Friday News: Publishing post-Brexit, making book trailers, dangerous reading, and the history of exhaustion
Publishers ‘committed’ to investment following Brexit – Along with a sense of chagrin, there is still a lot of uncertainty around the likely consequences of Brexit, but at this point publishers foresee the opportunity of more and cheaper exports, but are also concerned about the impact of Brexit on academic publishing (because of reduced funding for academic research). About a third of PA respondents and half of IPG respondents indicated that reducing VAT on digital books is a priority, especially with likely increases in production costs.
A PA [Publishers Association] survey of 48 UK publishing houses has revealed that 73% of publishers do not intend to change their investment plans following the Brexit vote, while 2% intend to increase involvement. Similarly, 75% of the 115 IPG [Independent Publishing Guild] members polled said that there would be no change to their investment plans. . . .
On the flip side, the biggest opportunity for publishers following Brexit is improved competitiveness of UK exports following the weakening of the pound, both surveys found. More than half (58%) of IPG members highlighted a boost in exports as a current positive consequence of Brexit, while 44% of PA respondents agreed cheaper exports would be beneficial for business. However, some PA respondants warned any uplift would be cancelled out by higher printing costs, with more than a third – 35% – reporting that higher costs of doing business, including for imports, was one of the biggest challenges facing publishers. – The Bookseller
How A Filmmaker Became The King Of Book Trailers – Are you a fan of book trailers? I mostly ignore them, but clearly not everyone is as uninterested as I am. This is an interview with Jamieson Fry, who went from making films to making book trailers, despite his understanding that such visual representations are “weird” relative to the experience of reading. In fact, Fry’s take on the whole process is pretty detached from the marketing power of these videos, which is probably a good thing, actually:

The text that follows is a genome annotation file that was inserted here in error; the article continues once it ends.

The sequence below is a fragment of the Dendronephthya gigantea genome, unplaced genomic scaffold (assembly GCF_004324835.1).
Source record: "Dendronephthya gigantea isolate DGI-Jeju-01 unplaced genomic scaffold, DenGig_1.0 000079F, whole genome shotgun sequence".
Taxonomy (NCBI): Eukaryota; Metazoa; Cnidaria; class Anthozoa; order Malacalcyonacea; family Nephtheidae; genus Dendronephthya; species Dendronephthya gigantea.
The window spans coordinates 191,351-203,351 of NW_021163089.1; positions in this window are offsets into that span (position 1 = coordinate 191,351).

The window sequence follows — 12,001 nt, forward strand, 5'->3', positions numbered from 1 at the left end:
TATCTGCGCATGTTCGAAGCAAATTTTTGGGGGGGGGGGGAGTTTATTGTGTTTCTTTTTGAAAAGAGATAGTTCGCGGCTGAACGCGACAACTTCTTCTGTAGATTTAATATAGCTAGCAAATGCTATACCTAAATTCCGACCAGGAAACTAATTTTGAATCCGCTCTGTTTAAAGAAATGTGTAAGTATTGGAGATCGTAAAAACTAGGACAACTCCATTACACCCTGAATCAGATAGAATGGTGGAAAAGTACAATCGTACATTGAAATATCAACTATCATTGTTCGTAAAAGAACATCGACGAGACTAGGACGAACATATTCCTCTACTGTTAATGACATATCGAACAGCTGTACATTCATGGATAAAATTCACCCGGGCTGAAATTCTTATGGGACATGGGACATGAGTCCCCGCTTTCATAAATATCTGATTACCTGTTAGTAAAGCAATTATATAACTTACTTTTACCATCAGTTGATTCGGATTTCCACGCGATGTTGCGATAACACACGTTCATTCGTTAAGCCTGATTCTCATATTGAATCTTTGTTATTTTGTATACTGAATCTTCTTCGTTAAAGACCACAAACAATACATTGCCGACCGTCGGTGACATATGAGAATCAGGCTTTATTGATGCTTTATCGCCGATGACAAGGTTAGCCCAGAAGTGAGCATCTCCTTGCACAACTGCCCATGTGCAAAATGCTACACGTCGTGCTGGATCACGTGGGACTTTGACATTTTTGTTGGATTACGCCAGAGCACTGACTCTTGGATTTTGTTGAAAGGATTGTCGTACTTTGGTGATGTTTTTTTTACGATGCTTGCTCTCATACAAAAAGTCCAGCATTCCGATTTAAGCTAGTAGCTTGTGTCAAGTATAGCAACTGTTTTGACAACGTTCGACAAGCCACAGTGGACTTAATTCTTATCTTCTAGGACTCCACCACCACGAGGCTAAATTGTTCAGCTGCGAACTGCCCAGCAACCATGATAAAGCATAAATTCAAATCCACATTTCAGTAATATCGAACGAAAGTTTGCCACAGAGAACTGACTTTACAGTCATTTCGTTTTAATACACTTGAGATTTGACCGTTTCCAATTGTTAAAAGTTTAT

There’s also the cost-benefit analysis, how much publicity does it really generate, how much that publicity turns into sales. My response to that is that it’s really not my business, I create the media, I do my best to make that cool piece of art. But for it to be truly successful, it’s not enough to just make something cool, it has to be part of the cadence of the marketing. Sometimes publishers just put them on Youtube with a hashtag, and no one’s ever going to find it. – Inverse
British Muslim detained for reading a book about Syria while on a plane – A 27-year-old woman on her honeymoon was reported by a flight attendant for “suspicious behavior.” aka reading while Muslim. Just horrifying. According to Boing Boing,
She is a psychotherapist from Leeds who works with at-risk teens to help prevent them becoming ‘radicalized.’ Shaheen was reading the book Syria Speaks: Art and Culture from the Frontline on her honeymoon flight. It looks like a really cool art book, put together by some really cool people, and I’m ordering a copy for myself right now.
Police detained her at Doncaster airport on July 25, on her flight home from her honeymoon in Turkey. A Thomson Airways flight attendant reported her for her suspiciously radical book-reading behavior on her outbound flight two weeks prior. – Boing Boing
How Exhaustion Became a Status Symbol – Although this article kind of bounces between a chronicle and a critique of Katharina Schaffner’s book on the history of exhaustion, it highlights some of the ways in which exhaustion has been moralized, medicalized, and even elevated as a symbol of personal importance. There are definitely some class (and cultural and geographic) issues here that are not really addressed, though, although perhaps Schaffner takes those on in her book.
Today, exhaustion still hints at status, but of a different sort. To say that you’re exhausted is to telegraph that you’re important, in demand, and successful. It’s akin to the humblebrag of ruefully describing yourself as “so busy”—naturally, since exhaustion follows from busyness. In Schaffner’s telling, the associations of exhaustion with prestige have crystallized in the form of burnout. First used in the 1970s to describe exhaustion suffered by workers in the social sector, “burnout” was characterized by increased cynicism and apathy, and a decreased sense of personal accomplishment. Since then, its application has widened to include all worn down, overburdened workers, especially in Germany, Sweden and the Netherlands, where burnout is a subject of regular media debate. Burnout, caused by workplace conditions rather than by a worker’s mental and physical composition, is depression’s more palatable, more prestigious cousin. As the German journalist Sebastian Beck puts it: “Only losers become depressive. Burnout is a diagnosis for winners, or, more specifically: for former winners.” – New Republic